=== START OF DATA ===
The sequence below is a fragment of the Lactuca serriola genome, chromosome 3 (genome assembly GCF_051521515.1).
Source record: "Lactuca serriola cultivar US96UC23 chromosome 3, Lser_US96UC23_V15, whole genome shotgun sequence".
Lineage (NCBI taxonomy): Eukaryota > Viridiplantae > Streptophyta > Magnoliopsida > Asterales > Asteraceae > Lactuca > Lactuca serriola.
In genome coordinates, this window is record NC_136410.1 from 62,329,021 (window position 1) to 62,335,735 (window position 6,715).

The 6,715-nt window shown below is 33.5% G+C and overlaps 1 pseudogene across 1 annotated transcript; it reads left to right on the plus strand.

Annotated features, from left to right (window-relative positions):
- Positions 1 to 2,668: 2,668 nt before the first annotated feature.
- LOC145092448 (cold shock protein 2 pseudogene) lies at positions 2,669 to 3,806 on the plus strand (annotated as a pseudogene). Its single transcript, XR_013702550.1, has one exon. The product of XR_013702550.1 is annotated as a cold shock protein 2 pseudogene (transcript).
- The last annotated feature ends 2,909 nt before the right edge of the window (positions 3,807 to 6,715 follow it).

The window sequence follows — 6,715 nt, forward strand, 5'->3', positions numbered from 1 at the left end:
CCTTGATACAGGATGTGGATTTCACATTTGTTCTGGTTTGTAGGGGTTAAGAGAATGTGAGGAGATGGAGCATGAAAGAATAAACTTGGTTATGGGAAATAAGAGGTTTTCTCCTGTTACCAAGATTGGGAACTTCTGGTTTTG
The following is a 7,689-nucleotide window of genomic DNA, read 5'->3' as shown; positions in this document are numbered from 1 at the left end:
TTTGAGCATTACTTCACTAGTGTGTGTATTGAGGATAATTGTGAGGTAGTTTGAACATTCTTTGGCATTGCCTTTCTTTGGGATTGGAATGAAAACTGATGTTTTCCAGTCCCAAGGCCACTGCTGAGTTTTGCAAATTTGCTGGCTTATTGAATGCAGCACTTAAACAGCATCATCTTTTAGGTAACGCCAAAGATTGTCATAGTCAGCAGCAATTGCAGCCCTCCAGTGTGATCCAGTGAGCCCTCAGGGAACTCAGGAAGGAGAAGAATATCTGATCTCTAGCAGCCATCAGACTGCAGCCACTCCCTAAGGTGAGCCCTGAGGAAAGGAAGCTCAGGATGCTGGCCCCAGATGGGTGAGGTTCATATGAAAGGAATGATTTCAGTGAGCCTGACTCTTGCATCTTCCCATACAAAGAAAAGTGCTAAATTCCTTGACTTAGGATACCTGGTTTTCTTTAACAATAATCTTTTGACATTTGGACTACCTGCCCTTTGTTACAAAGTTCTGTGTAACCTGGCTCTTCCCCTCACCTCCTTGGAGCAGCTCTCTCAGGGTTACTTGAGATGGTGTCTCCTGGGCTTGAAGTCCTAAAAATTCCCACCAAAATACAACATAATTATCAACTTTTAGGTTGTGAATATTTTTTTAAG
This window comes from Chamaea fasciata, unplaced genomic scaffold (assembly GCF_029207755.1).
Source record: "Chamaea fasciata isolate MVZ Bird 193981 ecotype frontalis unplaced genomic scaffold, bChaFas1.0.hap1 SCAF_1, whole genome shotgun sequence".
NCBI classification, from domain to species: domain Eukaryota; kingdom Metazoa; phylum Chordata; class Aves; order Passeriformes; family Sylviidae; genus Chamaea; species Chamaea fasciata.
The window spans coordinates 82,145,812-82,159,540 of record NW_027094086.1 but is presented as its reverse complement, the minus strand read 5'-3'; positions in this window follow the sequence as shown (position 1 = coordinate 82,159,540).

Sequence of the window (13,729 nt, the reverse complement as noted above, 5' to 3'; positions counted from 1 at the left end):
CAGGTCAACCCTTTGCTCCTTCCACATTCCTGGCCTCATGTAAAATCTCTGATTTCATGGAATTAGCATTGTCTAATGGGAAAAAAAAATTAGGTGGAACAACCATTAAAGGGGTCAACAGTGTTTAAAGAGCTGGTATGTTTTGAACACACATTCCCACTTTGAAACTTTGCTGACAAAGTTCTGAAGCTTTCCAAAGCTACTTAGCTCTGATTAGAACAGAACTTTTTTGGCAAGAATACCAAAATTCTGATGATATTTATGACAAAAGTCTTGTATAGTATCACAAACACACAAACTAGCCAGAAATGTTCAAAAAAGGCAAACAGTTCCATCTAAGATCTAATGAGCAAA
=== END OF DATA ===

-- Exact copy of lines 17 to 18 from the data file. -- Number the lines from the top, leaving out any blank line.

The window spans coordinates 82,145,812-82,159,540 of record NW_027094086.1 but is presented as its reverse complement, the minus strand read 5'-3'; positions in this window follow the sequence as shown (position 1 = coordinate 82,159,540).

Sequence of the window (13,729 nt, the reverse complement as noted above, 5' to 3'; positions counted from 1 at the left end):